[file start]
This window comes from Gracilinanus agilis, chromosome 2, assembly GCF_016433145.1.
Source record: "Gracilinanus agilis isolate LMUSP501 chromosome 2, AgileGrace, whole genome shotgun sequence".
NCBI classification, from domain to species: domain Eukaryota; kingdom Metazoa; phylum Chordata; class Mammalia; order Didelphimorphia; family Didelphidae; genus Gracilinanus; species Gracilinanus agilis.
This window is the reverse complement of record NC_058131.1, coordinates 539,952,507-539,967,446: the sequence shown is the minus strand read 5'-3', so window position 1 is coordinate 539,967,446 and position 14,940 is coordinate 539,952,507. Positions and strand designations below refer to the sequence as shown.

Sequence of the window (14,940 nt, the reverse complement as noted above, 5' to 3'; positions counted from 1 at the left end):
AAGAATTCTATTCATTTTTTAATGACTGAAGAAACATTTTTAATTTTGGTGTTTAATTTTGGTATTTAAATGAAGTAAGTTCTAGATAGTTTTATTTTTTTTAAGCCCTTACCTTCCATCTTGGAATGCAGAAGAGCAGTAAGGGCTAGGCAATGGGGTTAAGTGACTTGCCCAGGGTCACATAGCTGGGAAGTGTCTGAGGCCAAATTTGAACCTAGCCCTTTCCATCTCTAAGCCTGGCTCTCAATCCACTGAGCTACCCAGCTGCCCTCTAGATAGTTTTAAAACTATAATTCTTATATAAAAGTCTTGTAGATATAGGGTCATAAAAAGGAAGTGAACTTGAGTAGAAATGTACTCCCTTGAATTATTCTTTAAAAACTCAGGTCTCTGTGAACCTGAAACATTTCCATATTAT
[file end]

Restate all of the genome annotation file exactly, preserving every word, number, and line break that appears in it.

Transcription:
This window comes from Gracilinanus agilis, chromosome 2, assembly GCF_016433145.1.
Source record: "Gracilinanus agilis isolate LMUSP501 chromosome 2, AgileGrace, whole genome shotgun sequence".
NCBI classification, from domain to species: domain Eukaryota; kingdom Metazoa; phylum Chordata; class Mammalia; order Didelphimorphia; family Didelphidae; genus Gracilinanus; species Gracilinanus agilis.
This window is the reverse complement of record NC_058131.1, coordinates 539,952,507-539,967,446: the sequence shown is the minus strand read 5'-3', so window position 1 is coordinate 539,967,446 and position 14,940 is coordinate 539,952,507. Positions and strand designations below refer to the sequence as shown.

Sequence of the window (14,940 nt, the reverse complement as noted above, 5' to 3'; positions counted from 1 at the left end):
AAGAATTCTATTCATTTTTTAATGACTGAAGAAACATTTTTAATTTTGGTGTTTAATTTTGGTATTTAAATGAAGTAAGTTCTAGATAGTTTTATTTTTTTTAAGCCCTTACCTTCCATCTTGGAATGCAGAAGAGCAGTAAGGGCTAGGCAATGGGGTTAAGTGACTTGCCCAGGGTCACATAGCTGGGAAGTGTCTGAGGCCAAATTTGAACCTAGCCCTTTCCATCTCTAAGCCTGGCTCTCAATCCACTGAGCTACCCAGCTGCCCTCTAGATAGTTTTAAAACTATAATTCTTATATAAAAGTCTTGTAGATATAGGGTCATAAAAAGGAAGTGAACTTGAGTAGAAATGTACTCCCTTGAATTATTCTTTAAAAACTCAGGTCTCTGTGAACCTGAAACATTTCCATATTAT